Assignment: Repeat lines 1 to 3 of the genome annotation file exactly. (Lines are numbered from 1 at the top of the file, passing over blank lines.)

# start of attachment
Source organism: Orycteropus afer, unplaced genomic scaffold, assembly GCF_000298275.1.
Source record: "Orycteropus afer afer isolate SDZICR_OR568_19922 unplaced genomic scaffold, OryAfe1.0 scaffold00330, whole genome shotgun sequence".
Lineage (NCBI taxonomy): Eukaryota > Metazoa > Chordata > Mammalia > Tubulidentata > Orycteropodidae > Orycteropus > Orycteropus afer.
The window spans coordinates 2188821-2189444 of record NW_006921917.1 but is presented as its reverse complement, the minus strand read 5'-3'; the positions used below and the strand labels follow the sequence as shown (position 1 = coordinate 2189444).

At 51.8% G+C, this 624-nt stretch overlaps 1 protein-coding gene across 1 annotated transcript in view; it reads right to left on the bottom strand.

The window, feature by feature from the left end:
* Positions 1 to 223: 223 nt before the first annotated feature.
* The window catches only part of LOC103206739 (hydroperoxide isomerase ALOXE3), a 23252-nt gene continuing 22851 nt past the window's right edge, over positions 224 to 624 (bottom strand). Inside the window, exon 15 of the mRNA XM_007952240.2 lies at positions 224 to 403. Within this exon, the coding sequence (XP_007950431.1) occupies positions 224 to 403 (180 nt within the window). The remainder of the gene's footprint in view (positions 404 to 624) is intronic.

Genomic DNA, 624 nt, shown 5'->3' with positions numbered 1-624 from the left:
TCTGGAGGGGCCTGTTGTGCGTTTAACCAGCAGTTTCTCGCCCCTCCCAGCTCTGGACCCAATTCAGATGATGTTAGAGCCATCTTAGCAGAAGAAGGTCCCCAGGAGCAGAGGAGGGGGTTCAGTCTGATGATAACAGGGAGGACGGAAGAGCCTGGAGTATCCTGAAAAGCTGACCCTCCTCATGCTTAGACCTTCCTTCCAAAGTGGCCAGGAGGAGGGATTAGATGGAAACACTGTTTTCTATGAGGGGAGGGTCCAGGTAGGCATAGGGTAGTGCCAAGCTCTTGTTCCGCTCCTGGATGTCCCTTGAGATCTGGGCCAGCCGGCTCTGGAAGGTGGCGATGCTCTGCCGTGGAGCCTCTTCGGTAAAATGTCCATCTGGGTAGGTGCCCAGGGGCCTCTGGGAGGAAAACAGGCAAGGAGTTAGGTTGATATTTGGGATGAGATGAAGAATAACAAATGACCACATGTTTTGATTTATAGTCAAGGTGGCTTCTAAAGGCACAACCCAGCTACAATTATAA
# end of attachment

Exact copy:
Source organism: Orycteropus afer, unplaced genomic scaffold, assembly GCF_000298275.1.
Source record: "Orycteropus afer afer isolate SDZICR_OR568_19922 unplaced genomic scaffold, OryAfe1.0 scaffold00330, whole genome shotgun sequence".
Lineage (NCBI taxonomy): Eukaryota > Metazoa > Chordata > Mammalia > Tubulidentata > Orycteropodidae > Orycteropus > Orycteropus afer.